White Ferns survive the fright of their season so far

New Zealand wrapped up its three-match One-Day International series with England in Timaru today 2-0 but only after a big scare as its struggled to score 135 runs to win.

The fact that England recovered from its 165-run loss in the first match played in Oamaru to take New Zealand to within five overs and two wickets may well be the best thing to come out of the series which concludes in Timaru tomorrow.

Another crushing win would have given the New Zealanders a false impression of where they were at going into the CricInfo Women's World Cup in a week's time.

This result will have served as a useful reminder that nothing can be guaranteed.

New Zealand's spin bowlers Clare Nicholson and Erin McDonald were especially effective. Nicholson, opening the bowling again, took 2-17 from her 10 overs while McDonald had 2-18.

In batting, New Zealand overcame Paula Flannery's first ball dismissal by Lucy Pearson as Rebecca Rolls and Haidee Tiffen struck some lusty blows in a productive 60-run partnership in 12 overs.

It looked as if New Zealand would breeze in, but Sarah Collyer began a great England fightback by removing Debbie Hockley four balls after she dismissed Helen Watson. That tore a sizeable chunk out of the batting which was not improved when Emily Drumm tried to pull a ball from leg spinner Kathryn Leng through mid wicket only to be bowled.

It took a stubborn ninth wicket stand from Katrina Keenan and Catherine Campbell to see the Kiwis home.

They came together with 14 runs needed to win and 12 overs to achieve it. They were forced to use up more than seven of the overs to do it.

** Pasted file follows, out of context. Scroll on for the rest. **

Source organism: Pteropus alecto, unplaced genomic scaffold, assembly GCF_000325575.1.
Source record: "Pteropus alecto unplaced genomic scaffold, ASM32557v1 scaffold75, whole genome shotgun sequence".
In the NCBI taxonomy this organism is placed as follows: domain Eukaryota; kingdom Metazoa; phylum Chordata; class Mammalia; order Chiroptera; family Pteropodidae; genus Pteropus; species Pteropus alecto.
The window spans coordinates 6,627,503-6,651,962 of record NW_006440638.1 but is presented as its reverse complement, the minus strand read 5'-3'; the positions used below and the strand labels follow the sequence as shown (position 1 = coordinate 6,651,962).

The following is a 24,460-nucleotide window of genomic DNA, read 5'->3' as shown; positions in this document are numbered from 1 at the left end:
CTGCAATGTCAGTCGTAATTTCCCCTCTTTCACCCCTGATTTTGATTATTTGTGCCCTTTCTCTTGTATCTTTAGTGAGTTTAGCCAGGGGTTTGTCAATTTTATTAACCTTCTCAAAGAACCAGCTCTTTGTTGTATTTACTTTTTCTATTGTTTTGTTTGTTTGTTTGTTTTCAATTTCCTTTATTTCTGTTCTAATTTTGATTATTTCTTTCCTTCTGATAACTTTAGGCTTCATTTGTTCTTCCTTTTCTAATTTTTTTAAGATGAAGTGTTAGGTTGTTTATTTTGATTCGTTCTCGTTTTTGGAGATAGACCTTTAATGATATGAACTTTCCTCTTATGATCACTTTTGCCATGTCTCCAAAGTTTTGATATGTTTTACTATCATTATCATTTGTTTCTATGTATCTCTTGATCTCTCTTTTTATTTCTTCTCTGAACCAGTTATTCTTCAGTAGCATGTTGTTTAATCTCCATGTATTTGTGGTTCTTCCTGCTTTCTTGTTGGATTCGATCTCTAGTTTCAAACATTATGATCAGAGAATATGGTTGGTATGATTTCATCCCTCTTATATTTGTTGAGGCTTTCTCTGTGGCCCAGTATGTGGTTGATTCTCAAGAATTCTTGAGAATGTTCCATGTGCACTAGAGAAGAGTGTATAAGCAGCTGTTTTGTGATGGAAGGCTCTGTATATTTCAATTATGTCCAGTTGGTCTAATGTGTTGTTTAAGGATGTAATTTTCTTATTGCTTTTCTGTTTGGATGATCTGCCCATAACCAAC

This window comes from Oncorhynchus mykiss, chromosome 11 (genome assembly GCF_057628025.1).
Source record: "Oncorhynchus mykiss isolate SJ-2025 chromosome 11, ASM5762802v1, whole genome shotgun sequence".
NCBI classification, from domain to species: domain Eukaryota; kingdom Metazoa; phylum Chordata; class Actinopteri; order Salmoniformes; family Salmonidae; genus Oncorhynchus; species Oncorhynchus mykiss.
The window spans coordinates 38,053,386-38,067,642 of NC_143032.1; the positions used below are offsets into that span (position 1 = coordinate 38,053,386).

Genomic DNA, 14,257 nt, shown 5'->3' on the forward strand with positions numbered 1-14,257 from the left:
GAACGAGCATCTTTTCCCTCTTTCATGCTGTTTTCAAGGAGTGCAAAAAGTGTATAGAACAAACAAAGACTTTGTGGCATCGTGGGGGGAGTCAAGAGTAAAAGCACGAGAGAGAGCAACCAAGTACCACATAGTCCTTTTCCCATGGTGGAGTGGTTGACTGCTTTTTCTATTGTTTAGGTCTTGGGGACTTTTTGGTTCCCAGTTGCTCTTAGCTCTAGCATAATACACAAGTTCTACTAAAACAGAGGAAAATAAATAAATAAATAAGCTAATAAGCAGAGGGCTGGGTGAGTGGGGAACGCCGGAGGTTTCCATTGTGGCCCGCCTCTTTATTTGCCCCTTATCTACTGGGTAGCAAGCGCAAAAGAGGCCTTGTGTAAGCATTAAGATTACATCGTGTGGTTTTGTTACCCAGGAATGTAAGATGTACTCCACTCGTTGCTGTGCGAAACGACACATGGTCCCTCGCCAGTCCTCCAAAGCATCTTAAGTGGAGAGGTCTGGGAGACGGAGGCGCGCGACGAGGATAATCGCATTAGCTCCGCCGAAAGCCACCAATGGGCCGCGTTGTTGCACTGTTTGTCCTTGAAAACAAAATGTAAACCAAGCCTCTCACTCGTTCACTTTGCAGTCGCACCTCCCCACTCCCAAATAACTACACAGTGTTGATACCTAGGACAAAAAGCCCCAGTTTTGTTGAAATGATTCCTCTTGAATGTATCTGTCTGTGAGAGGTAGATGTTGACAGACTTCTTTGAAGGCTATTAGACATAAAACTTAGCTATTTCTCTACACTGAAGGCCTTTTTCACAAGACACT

England coach Paul Farbrace, in surveying the wreckage after the first loss, said every area of the side's play needed to improve.

Yesterday he got the improvement he wanted in the bowling and fielding but the batting remains his greatest concern.

"We needed to give our bowlers 40-50 runs more to make it a more challenging game for our bowlers.

"To defend 130 runs was particularly pleasing.

"But we have to be a little more positive in our batting, we need five or six more boundaries in our innings and we need to have the courage to hit back over the top of the bowlers," he said.

The improvement in the bowling and fielding from Oamaru was 200% better and the side needed to keep improving at that rate.

"It is disappointing when you get so close to winning and you end up just short of victory but it has shown people what we can do.

"New Zealand might say they had an off day, but at the World Cup if you have an off day you are out of it," he said.

Farbrace said the problems with the batting were not new, they had been known about for 12 months.

"They've got to back themselves, to show they have the ability. And all 11 have to contribute, not just the top batsmen," he said.

New Zealand coach Mike Shrimpton said the CLEAR White Ferns did suffer from the ease with which they won the first game.

"When Rebecca [Rolls] got us underway in such a cavalier fashion it looked too easy. Haidee Tiffen and Rebecca had us on target at 70 from 15 overs.

"Then, not for the first time, Rebecca holed out in almost the same position as in Oamaru. They set her up.

"The game was a salutary lesson for us all," he said.

The side needed to get back to basics, something that should be seen in tomorrow's final game. Shrimpton did concede that the side was committed to playing a batting order a little different than might normally be used in order to give some lower-ranked batsmen a chance to bat.

"But in 30 overs after the first 15 we scored only 60 runs for the loss of five wickets, no coach can be happy with that. It was a good wake up call for us."

Shrimpton said New Zealand wanted to play in attacking fashion. That would advance the game in the public profile and make women's cricket more acceptable to more followers.

"The ability to play consistently well is going to be a determining factor in the World Cup. We have to put in place all our targets to achieve our outcomes," he said.